American artist Caledonia Curry, aka Swoon, known for her wheat pasting, is also an activist and humanitarian. Her projects/work include: Konbit Shelter, which helps to rebuild communities in Haiti and the Braddock Tiles project that enables local employment and arts training in North Braddock, Pennsylvania.

Shamsia Hassani, who is the first female Afghani graffiti/street artist, is also a associate professor of sculpture at Kabul University. Her art depicts women as “strong, independent figures.” The figures can be seen with musical instruments, inside of which they either play or carry, and which act as a vehicles for self­-expression.

Nina Wright, aka Girl Mobb, who hails from Oakland, California, creates work that expands on the theme of “urban girly grotesque,” where her figures display their hairy legs as they lounge. She has been doing graffiti since she was a teenager in her rural hometown in Ohio. When she moved to Oakland, although she found community through street art, she also found herself as the only female in her crew,  This lead her to create a graffiti camp for girls to hopefully shift the gender imbalance in street art. Her graffiti camp proved such a success when she launched it 2017 she has since been asked to bring the camp to other cities around the country.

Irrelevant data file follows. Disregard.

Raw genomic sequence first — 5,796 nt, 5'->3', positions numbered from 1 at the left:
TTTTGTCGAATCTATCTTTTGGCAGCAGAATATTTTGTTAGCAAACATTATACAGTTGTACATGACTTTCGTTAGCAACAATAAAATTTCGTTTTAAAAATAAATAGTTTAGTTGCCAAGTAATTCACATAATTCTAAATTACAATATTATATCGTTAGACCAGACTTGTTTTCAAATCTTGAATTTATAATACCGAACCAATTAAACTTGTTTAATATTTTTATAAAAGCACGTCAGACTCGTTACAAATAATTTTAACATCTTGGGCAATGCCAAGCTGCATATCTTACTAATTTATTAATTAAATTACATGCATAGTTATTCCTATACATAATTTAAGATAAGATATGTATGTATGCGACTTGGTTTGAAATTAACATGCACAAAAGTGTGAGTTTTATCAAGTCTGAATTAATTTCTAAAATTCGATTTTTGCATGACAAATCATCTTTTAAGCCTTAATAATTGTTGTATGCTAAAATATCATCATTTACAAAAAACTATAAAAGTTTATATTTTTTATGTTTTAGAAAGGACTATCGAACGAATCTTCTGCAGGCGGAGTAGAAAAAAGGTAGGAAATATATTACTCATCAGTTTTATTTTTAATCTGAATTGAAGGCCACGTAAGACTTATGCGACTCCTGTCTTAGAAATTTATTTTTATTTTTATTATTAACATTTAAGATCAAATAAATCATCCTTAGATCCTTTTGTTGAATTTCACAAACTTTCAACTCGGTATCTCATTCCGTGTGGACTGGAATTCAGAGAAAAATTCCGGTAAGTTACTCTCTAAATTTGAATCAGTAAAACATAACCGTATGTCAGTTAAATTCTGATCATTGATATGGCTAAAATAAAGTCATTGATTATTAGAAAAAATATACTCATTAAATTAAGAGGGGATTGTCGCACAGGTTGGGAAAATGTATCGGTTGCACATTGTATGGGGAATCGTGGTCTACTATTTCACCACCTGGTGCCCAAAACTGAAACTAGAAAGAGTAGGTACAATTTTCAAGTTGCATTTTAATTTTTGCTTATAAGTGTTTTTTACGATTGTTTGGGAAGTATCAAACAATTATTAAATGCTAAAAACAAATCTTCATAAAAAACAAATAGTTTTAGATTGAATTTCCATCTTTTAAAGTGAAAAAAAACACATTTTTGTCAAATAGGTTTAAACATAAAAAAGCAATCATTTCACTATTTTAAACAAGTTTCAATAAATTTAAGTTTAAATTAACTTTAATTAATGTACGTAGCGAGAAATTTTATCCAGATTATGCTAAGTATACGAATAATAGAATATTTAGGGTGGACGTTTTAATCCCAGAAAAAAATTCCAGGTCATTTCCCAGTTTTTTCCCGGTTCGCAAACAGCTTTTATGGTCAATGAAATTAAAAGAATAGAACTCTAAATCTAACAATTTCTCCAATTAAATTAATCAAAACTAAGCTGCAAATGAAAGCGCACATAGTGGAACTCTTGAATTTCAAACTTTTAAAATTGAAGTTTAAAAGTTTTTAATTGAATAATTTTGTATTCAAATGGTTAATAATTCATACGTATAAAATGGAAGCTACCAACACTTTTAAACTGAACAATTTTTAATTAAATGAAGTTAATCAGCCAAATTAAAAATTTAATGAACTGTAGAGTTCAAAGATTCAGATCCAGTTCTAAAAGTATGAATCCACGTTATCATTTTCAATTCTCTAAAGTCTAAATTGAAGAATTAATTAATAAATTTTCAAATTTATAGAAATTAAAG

Vexta is an artist from Australia whose theme gravitates towards feminine forms that are painted with bright colors. Her thoughts on inequality in the street art world: “Often you’re [sic] doing a project there’ll be the inclusion of one girl. Or people go to the other extreme and make it all girls. There’s no middle ground, which to me highlights the inequality.”